The majority of those we surveyed also felt discrimination from the LGBT community. Rae Schomburg-Hall states, “I receive scorn from most lesbians as they feel I should ‘pick a side’ and I must just need to ‘make up my mind.’” She feels she is seen as “a confused individual. An oversexed person, just looking for fulfillment. Not to be trusted. An interloper. This, coming from a community that heralds inclusion and acceptance is just…just…wrong.”
Views and Perceptions About Bisexuals
Reading through blogs and articles mentioning bisexuality, it doesn’t take long to find the words "greedy," “whore,” or “slut” being heaped upon bisexuals individually or as a group. The belief that bisexuals, regardless of the evidence, aren’t actually, or can’t be, monogamous is another common attitude.
“There are definitely people who think being bisexual means the exact opposite of monogamous, which is kind of hilarious” answers one of our participants. “I think people's sexuality is so personal, and it varies from person to person. Not all of us sleep with everyone, just because we can, although I have had close friends say that I was a whore or a slut because I dated both ‘sides’ from my pool of friends as a young adult.”
R.J. Aquiar, YouTube’s “NotAdam,” has a series he calls “Ask a Bi Guy,” where he addresses many of the perceptions and attempts to use his personal experience to change the attitudes on bisexuality. In response to our questions, he wrote, “There are still so many people out there who can't accept our identity as valid. They're so adamant about sticking to their existing world view, so they'll look for any reason to dismiss us rather than accept this new information that might require them to change their world view. That doesn't necessarily make them bad people, since it's human nature to do that. And it's even more understandable when you look at how much society enforces that gay/straight binary. Most people would, for instance, refer to a male/male or female/female couple as a ‘gay couple’ rather than a ‘same-sex couple’ while a male/female couple is most often referred to as a ‘straight couple’. If you know what to look for, there's bi-erasure all over the place. This can make it really difficult for a bi person to consider coming out since it means having to face all of that adversity head on.”
Men vs Women
Attitudes men versus women concerning bisexuality certainly differ. It is often said that women have it “easier” being bi. The acceptance of a bisexual woman actually involves oversexualizing her. When a woman says she is bi, many men would jump at what they think is a sure-fire way into a threesome. Very rarely is she viewed as a potential monogamous partner.
And if she comes out to a potential same-sex partner? She is often not taken seriously. There is a fear she will want to return to a heterosexual fantasy of husbands, children, and white picket fences in the suburbs. After all, bisexuals are always viewed as having the potential for passing in straight society as an option. One lesbian told us “I’m scared I’ll be hurt by bisexual women, so I won’t mess with them at all”.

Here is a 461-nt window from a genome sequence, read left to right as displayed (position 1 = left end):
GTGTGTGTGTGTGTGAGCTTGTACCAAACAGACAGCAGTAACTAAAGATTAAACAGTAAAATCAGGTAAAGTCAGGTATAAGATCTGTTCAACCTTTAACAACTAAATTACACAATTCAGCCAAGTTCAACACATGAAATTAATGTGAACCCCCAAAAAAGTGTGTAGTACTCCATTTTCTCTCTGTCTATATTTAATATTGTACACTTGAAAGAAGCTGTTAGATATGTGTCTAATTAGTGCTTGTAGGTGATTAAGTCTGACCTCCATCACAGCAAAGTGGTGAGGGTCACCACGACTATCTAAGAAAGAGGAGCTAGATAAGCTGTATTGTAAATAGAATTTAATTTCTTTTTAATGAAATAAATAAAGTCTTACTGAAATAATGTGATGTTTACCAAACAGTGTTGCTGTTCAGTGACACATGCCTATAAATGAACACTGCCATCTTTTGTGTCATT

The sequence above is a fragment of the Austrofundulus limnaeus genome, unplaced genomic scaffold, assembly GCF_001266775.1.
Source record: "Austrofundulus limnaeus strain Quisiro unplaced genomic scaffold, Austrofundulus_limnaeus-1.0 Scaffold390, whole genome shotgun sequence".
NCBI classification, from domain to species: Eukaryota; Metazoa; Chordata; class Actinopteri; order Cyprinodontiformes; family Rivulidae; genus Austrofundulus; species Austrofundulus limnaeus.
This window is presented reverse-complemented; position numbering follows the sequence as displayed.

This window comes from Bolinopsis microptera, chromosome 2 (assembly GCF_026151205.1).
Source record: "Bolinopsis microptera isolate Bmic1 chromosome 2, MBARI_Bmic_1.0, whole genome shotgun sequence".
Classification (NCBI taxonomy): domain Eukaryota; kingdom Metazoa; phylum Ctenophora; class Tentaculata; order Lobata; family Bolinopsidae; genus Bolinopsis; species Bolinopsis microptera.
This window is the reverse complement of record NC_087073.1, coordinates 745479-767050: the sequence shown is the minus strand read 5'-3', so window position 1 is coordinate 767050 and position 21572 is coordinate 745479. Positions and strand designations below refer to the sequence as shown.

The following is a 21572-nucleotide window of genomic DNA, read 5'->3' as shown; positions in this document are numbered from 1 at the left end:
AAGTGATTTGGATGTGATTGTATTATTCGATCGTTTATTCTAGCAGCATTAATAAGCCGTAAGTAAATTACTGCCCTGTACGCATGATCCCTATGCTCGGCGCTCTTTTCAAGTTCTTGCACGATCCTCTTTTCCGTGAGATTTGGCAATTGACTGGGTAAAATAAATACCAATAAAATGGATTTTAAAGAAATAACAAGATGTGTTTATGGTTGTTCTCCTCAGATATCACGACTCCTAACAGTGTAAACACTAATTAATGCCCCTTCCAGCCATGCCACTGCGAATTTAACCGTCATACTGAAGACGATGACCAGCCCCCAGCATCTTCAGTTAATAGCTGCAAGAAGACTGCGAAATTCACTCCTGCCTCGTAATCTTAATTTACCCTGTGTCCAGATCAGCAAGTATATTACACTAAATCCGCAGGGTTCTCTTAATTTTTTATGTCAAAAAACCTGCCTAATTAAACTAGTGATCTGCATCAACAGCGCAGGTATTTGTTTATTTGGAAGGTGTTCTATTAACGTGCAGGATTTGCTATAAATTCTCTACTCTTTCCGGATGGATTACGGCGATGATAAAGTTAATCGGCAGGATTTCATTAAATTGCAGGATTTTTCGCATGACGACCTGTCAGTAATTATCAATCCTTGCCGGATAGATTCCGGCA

Bisexual men do face a different demon, and because of it, very few men will ever come out as bi. Cooper S Beckett—author of “My Life on the Swingset” and “A Life Less Monogamous”—offers personal insight on this. There is “the immediate assumption that I was gay and kidding myself. I've been told it was a phase as well. Straight men don't like bi men, because they're afraid of another man coming along and treating them the way they've traditionally treated women, as someone you could cajole into doing something. They're worried about being cajoled into ‘gay sex.’ I've been told to my face by a gay man that I'm not bi, I'm just on the road to gay town. It's shocking and sad. But I think acceptance is growing.”
Finding a Tribe
There are plenty of online communities to join. Binetusa.org and shybi.com are places to discuss the unique challenges and obstacles bisexuals face. Bisexual.org has a fantastic library of articles, and discussions, and even lists famous people you might not have known were bi. In your local community, look at meetup.org to find bisexual or bisexual friendly meet-ups.
It is much easier to research within the bisexual community than to look in the LGBT community. It is most important to fight for your rights and support others who are questioning or longing for understanding.
“A lot of LGBT experts call bi people ‘the silent majority', since there are likely a lot more bi people out there who would rather hide than come out and deal with all the stigma,” Aguair writes. “Unfortunately, the only way we can change that is for more bi people to live their lives openly, and demonstrate firsthand how much it doesn't have to be that big a deal. It also illustrates how important it is for bi, pan, and other sexually fluid people to come together and form a community to support one another”
Pam Simmons, who has struggled with her bisexual identity for many years, wrote, "The best advice I could give is to find someone you trust and share what you are feeling, how it is affecting you, your fears & doubts. The journey to identifying as bisexual may be a lifelong process. But that’s ok. You define you…. Nobody else. Be true to yourself. And most of all, love yourself.”